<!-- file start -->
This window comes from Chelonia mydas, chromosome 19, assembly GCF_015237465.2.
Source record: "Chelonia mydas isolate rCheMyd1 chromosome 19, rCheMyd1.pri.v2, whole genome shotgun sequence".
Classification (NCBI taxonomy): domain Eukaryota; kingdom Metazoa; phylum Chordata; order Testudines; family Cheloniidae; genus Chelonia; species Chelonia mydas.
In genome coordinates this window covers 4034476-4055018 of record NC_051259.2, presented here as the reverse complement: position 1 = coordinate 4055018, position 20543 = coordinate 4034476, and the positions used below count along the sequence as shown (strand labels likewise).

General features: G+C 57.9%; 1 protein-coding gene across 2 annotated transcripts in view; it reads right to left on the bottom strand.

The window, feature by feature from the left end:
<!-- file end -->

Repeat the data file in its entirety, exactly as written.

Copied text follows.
This window comes from Chelonia mydas, chromosome 19, assembly GCF_015237465.2.
Source record: "Chelonia mydas isolate rCheMyd1 chromosome 19, rCheMyd1.pri.v2, whole genome shotgun sequence".
Classification (NCBI taxonomy): domain Eukaryota; kingdom Metazoa; phylum Chordata; order Testudines; family Cheloniidae; genus Chelonia; species Chelonia mydas.
In genome coordinates this window covers 4034476-4055018 of record NC_051259.2, presented here as the reverse complement: position 1 = coordinate 4055018, position 20543 = coordinate 4034476, and the positions used below count along the sequence as shown (strand labels likewise).

General features: G+C 57.9%; 1 protein-coding gene across 2 annotated transcripts in view; it reads right to left on the bottom strand.

The window, feature by feature from the left end: